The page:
In my last post I gave a few tips for solo performers, now I would like to add a few words directed at promoters and venues.
I’m in the interesting position of being a solo performer as well as a promoter. I have organised and run events in venues as well as festivals so I have an understanding of both hats.
Venues Top Tips
Advertise the fact that you have live music in your venue. I know this may sound like a no brainer but I was recently paid quite well to play in a more than half empty pub. One of the people that had come to see me told me afterwards that they loved the pub, it was at the end of their street but had only known there was live music there that day as they had read one of my tweets saying that I was playing. There was nothing to say that there was any live music at all. Britain has some of the best audiences in the world, just let people know there is live music and they will come. A few posters strategically placed is the least you can do, or is it? You COULD suggest that artists visit your venue before the gig and leave a few flyers or posters around and perhaps leave a cd with you to play on your sound system. Many venues have a collection of artists recordings and play them as a matter of course. I know because I have heard a few of mine played in and around Southampton. If you have a Facebook page or website, put something about the acts that are playing with some links to their websites so folk can get an idea what to expect and can pass it on to friends that may be interested.
Many is the venue that will get a solo singer/songwriter in to play on a dead night “to get the punters in” but never on a busy night. I would have thought a better strategy would be to book someone to play a Friday or Saturday (or both!) AS WELL as in the week. I know many do that with great success but so many don’t . The idea being that you create an ambience, a nice big crowd of people drinking and enjoying the music what could be better? THEN your punters will associate your venue with having a good time. If they see there is more music in the week (because you advertise the fact yes?) then you are giving them the opportunity to experience it again in perhaps a quieter setting.
Use FREE social marketing
There are dozens of ways artists market their gigs using this media so why not join them?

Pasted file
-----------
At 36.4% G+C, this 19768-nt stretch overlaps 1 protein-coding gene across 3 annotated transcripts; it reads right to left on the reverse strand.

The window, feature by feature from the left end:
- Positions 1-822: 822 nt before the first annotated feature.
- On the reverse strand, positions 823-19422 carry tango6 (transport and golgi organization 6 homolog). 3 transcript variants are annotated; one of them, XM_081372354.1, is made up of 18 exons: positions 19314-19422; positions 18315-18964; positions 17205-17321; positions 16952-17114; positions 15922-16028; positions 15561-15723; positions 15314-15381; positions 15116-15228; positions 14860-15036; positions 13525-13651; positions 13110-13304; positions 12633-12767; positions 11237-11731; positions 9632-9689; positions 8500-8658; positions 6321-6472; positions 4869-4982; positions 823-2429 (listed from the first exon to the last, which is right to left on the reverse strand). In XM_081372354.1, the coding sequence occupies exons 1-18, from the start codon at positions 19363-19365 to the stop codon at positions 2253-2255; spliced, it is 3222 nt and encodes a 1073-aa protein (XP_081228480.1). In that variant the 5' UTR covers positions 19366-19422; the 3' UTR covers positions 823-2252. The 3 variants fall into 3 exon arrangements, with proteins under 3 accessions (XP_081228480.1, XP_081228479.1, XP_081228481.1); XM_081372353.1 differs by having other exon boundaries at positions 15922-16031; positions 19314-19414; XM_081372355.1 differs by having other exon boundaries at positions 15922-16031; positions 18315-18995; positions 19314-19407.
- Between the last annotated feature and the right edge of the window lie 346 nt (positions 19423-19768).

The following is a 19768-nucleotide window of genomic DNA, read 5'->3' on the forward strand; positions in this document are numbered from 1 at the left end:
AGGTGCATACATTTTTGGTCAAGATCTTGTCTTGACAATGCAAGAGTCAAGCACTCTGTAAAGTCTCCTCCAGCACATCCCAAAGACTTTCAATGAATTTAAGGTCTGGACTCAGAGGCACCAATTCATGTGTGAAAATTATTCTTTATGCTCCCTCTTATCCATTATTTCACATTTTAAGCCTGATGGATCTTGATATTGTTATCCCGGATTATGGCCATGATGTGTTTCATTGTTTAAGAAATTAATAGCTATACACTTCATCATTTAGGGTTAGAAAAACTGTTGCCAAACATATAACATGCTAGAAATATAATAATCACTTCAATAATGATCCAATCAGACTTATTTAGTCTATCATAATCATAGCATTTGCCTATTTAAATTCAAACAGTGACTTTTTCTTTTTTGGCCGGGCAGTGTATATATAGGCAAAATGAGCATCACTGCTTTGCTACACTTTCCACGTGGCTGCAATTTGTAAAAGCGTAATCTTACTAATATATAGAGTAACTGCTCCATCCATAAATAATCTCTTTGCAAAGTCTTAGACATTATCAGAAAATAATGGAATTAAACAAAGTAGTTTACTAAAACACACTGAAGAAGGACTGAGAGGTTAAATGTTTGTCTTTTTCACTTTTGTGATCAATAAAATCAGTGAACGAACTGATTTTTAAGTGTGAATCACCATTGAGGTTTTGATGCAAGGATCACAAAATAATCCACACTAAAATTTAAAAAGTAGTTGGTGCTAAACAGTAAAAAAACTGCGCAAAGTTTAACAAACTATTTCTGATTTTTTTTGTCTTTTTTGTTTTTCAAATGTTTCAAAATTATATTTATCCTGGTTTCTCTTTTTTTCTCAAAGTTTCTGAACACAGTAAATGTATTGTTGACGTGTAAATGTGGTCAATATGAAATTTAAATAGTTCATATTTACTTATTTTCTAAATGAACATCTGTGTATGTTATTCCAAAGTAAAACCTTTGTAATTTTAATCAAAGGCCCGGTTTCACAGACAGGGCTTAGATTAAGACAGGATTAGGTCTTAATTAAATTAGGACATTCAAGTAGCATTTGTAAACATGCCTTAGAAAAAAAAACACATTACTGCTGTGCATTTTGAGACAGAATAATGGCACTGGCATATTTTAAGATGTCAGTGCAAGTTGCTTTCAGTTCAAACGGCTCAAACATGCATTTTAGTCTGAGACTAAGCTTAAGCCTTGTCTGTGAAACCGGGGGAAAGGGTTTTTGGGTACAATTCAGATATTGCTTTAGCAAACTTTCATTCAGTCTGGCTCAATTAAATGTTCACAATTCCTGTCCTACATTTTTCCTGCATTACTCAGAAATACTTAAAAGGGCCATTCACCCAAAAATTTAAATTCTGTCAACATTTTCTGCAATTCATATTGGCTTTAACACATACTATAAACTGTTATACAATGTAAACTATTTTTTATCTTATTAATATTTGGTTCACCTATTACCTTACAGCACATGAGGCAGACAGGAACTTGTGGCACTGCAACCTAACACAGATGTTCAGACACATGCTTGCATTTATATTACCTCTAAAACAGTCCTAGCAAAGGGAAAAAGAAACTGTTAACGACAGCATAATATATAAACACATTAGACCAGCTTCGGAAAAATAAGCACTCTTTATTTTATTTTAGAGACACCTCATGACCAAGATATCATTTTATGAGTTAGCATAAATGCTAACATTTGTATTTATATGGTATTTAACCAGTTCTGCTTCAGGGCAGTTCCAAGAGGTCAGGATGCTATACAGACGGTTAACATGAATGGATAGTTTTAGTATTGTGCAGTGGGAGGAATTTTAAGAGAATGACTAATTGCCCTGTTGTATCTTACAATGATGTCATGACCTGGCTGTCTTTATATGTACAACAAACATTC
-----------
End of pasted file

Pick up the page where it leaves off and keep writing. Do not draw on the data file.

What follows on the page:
You can create venue profiles at sites such as Reverbnation, SongKick, Facebook, Eventful to name but four. One of the complaints that I hear a lot from artists is that they want to promote their events on these sites but can’t as the venues aren’t registered. These sites give fans the opportunity to track gigs of their favourite artists and at the same time they can become fans of your venue, yes?
Do you REALLY want live music in you venue?
I really think a lot of venues should ask themselves this question as many often seem to regard musicians as a bit of a pest or necessary evil. I’ve witnessed landlords and bar staff talking over someones set, acting totally disinterested in the whole event and leaving artists to deal with drunken pests. If you’re not into the artists that you book then your customers won’t be either so why bother?
So you can’t afford to pay the acts, why not “pass the jug round”? If the audience wants to chuck a few coins in the pot then give them the opportunity. It looks even better if you or a member of your staff does it. Also, on a personal point, do you really have to charge artists £3 for a lemonade?
Start a mailing list. Use a free site like Mailchimp and send a newsletter out telling people what’s on in your venue.
Get behind the artists playing, treat them like you would a good employee. If you don’t have faith in them then don’t book them.
DON’T LEAVE EVERYTHING TO THE ARTIST. Some artists are great at promoting themselves and others aren’t but it’s your venue, you want it to be successful,you should be doing your bit yes?
Introduce the acts. From an audience and an artists point of view this is a great thing. I have done it many times (to be honest it makes me cringe every time!!!) and artists love it and it gives the audience a focus. You can say a few things about the band and also tell your audience about other nights you may be putting on, promotion etc.
Have a peek at some of the popular music venues similar to yours and see how they do things. Do they have a website? Which artists go down well there and can you book them to play at your venue?
A lot of these suggestions may appear a little patronising and there are loads of venues I know that do it very well, have a great reputation and have artists as well as punters, queuing to get in – but also know too many venues that do practically nothing.
With many venues closing it’s in all our interests to keep as many venues successful and profitable.